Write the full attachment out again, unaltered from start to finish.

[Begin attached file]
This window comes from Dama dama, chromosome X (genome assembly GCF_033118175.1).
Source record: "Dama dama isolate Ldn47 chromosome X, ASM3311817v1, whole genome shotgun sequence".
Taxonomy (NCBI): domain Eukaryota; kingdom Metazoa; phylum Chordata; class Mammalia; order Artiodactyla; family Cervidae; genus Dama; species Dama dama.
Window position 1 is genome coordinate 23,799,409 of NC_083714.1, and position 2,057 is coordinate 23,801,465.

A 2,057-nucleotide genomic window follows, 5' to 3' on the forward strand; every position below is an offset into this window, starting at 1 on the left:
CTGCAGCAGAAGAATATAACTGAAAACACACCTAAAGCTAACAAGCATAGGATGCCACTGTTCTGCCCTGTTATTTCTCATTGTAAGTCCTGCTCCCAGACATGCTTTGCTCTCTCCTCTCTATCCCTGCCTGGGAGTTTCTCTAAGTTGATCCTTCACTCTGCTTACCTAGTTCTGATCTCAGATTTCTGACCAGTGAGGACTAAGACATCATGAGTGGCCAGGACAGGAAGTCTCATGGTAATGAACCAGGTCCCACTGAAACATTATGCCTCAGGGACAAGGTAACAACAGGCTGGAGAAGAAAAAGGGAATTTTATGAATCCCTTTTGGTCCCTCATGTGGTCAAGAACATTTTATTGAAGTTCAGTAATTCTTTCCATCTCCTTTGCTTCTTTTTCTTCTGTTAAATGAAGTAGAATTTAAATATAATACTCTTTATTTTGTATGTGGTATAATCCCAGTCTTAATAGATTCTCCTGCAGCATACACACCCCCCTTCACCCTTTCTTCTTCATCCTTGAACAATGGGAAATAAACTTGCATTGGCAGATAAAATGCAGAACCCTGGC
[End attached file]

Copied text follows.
This window comes from Dama dama, chromosome X (genome assembly GCF_033118175.1).
Source record: "Dama dama isolate Ldn47 chromosome X, ASM3311817v1, whole genome shotgun sequence".
Taxonomy (NCBI): domain Eukaryota; kingdom Metazoa; phylum Chordata; class Mammalia; order Artiodactyla; family Cervidae; genus Dama; species Dama dama.
Window position 1 is genome coordinate 23,799,409 of NC_083714.1, and position 2,057 is coordinate 23,801,465.

A 2,057-nucleotide genomic window follows, 5' to 3' on the forward strand; every position below is an offset into this window, starting at 1 on the left:
CTGCAGCAGAAGAATATAACTGAAAACACACCTAAAGCTAACAAGCATAGGATGCCACTGTTCTGCCCTGTTATTTCTCATTGTAAGTCCTGCTCCCAGACATGCTTTGCTCTCTCCTCTCTATCCCTGCCTGGGAGTTTCTCTAAGTTGATCCTTCACTCTGCTTACCTAGTTCTGATCTCAGATTTCTGACCAGTGAGGACTAAGACATCATGAGTGGCCAGGACAGGAAGTCTCATGGTAATGAACCAGGTCCCACTGAAACATTATGCCTCAGGGACAAGGTAACAACAGGCTGGAGAAGAAAAAGGGAATTTTATGAATCCCTTTTGGTCCCTCATGTGGTCAAGAACATTTTATTGAAGTTCAGTAATTCTTTCCATCTCCTTTGCTTCTTTTTCTTCTGTTAAATGAAGTAGAATTTAAATATAATACTCTTTATTTTGTATGTGGTATAATCCCAGTCTTAATAGATTCTCCTGCAGCATACACACCCCCCTTCACCCTTTCTTCTTCATCCTTGAACAATGGGAAATAAACTTGCATTGGCAGATAAAATGCAGAACCCTGGC